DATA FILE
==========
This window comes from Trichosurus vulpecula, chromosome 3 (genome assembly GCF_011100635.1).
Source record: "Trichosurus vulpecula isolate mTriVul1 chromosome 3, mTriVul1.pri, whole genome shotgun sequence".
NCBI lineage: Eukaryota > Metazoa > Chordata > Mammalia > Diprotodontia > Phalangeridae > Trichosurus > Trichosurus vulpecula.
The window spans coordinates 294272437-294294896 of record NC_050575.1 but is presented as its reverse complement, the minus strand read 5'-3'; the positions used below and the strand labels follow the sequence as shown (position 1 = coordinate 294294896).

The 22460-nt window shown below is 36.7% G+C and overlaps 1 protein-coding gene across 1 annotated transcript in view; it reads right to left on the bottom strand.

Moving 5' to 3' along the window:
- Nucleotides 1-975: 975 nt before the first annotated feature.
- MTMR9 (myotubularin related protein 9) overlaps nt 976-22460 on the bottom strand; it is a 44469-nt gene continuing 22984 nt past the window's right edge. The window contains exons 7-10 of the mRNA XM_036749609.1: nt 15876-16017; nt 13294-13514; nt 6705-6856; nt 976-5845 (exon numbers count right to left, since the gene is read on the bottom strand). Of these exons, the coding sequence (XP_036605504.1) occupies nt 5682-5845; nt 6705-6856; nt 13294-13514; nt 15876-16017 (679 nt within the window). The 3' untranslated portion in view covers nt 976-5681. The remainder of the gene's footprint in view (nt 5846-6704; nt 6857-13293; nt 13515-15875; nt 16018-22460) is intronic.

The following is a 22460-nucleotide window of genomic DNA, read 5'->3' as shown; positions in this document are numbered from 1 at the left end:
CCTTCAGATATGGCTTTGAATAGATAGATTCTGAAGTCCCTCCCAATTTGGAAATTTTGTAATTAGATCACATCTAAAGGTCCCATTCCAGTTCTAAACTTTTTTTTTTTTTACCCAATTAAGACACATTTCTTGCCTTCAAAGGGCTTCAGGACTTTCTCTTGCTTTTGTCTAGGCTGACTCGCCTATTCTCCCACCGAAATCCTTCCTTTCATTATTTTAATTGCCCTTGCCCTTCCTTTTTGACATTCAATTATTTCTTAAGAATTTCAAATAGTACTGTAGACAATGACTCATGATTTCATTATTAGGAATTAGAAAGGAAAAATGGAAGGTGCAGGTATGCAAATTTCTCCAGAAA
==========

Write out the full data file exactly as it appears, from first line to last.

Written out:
This window comes from Trichosurus vulpecula, chromosome 3 (genome assembly GCF_011100635.1).
Source record: "Trichosurus vulpecula isolate mTriVul1 chromosome 3, mTriVul1.pri, whole genome shotgun sequence".
NCBI lineage: Eukaryota > Metazoa > Chordata > Mammalia > Diprotodontia > Phalangeridae > Trichosurus > Trichosurus vulpecula.
The window spans coordinates 294272437-294294896 of record NC_050575.1 but is presented as its reverse complement, the minus strand read 5'-3'; the positions used below and the strand labels follow the sequence as shown (position 1 = coordinate 294294896).

The 22460-nt window shown below is 36.7% G+C and overlaps 1 protein-coding gene across 1 annotated transcript in view; it reads right to left on the bottom strand.

Moving 5' to 3' along the window:
- Nucleotides 1-975: 975 nt before the first annotated feature.
- MTMR9 (myotubularin related protein 9) overlaps nt 976-22460 on the bottom strand; it is a 44469-nt gene continuing 22984 nt past the window's right edge. The window contains exons 7-10 of the mRNA XM_036749609.1: nt 15876-16017; nt 13294-13514; nt 6705-6856; nt 976-5845 (exon numbers count right to left, since the gene is read on the bottom strand). Of these exons, the coding sequence (XP_036605504.1) occupies nt 5682-5845; nt 6705-6856; nt 13294-13514; nt 15876-16017 (679 nt within the window). The 3' untranslated portion in view covers nt 976-5681. The remainder of the gene's footprint in view (nt 5846-6704; nt 6857-13293; nt 13515-15875; nt 16018-22460) is intronic.

The following is a 22460-nucleotide window of genomic DNA, read 5'->3' as shown; positions in this document are numbered from 1 at the left end:
CCTTCAGATATGGCTTTGAATAGATAGATTCTGAAGTCCCTCCCAATTTGGAAATTTTGTAATTAGATCACATCTAAAGGTCCCATTCCAGTTCTAAACTTTTTTTTTTTTTACCCAATTAAGACACATTTCTTGCCTTCAAAGGGCTTCAGGACTTTCTCTTGCTTTTGTCTAGGCTGACTCGCCTATTCTCCCACCGAAATCCTTCCTTTCATTATTTTAATTGCCCTTGCCCTTCCTTTTTGACATTCAATTATTTCTTAAGAATTTCAAATAGTACTGTAGACAATGACTCATGATTTCATTATTAGGAATTAGAAAGGAAAAATGGAAGGTGCAGGTATGCAAATTTCTCCAGAAA